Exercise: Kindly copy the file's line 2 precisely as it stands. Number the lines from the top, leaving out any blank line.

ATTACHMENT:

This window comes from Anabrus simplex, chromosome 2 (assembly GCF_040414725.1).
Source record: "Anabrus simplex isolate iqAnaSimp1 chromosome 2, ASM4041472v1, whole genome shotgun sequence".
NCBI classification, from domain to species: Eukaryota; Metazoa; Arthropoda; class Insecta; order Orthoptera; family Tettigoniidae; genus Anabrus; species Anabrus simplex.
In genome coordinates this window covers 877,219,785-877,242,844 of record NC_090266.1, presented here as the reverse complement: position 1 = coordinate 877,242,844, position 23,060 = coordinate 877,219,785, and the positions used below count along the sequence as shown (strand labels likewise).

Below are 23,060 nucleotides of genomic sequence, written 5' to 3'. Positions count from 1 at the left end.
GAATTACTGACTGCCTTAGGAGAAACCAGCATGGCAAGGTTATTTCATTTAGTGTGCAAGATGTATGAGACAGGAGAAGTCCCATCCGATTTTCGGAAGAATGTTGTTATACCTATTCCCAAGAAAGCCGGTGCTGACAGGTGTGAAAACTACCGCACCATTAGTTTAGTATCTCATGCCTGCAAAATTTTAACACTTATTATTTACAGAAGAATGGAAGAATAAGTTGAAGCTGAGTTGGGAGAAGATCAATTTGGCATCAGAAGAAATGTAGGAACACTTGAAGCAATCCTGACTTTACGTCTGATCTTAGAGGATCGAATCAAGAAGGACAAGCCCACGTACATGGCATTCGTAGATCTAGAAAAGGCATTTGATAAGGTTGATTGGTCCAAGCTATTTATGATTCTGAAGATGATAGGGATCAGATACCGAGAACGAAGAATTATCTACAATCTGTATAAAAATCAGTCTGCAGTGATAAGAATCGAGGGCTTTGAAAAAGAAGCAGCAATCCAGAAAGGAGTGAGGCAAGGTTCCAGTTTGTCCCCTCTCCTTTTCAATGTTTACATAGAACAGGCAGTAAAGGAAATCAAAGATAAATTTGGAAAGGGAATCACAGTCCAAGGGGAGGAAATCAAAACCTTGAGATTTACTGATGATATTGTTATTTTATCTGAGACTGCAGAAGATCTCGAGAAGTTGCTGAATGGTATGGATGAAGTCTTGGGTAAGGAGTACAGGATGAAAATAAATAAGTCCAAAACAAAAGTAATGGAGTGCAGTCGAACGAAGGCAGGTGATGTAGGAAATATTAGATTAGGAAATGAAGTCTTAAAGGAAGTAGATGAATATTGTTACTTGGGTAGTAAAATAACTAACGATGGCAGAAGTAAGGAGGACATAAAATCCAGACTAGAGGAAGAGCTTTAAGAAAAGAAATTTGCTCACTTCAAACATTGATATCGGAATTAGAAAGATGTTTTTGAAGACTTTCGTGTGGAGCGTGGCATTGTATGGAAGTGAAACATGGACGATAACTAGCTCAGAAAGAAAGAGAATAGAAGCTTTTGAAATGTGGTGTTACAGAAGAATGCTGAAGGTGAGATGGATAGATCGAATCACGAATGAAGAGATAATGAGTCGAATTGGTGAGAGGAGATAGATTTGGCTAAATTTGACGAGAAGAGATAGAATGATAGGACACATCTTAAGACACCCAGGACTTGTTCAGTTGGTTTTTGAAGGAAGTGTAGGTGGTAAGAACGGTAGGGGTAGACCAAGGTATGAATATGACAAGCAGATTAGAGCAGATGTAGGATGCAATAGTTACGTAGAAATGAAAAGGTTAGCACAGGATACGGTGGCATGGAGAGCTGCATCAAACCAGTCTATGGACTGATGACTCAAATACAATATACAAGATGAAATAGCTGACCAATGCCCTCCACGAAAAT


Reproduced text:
Source record: "Anabrus simplex isolate iqAnaSimp1 chromosome 2, ASM4041472v1, whole genome shotgun sequence".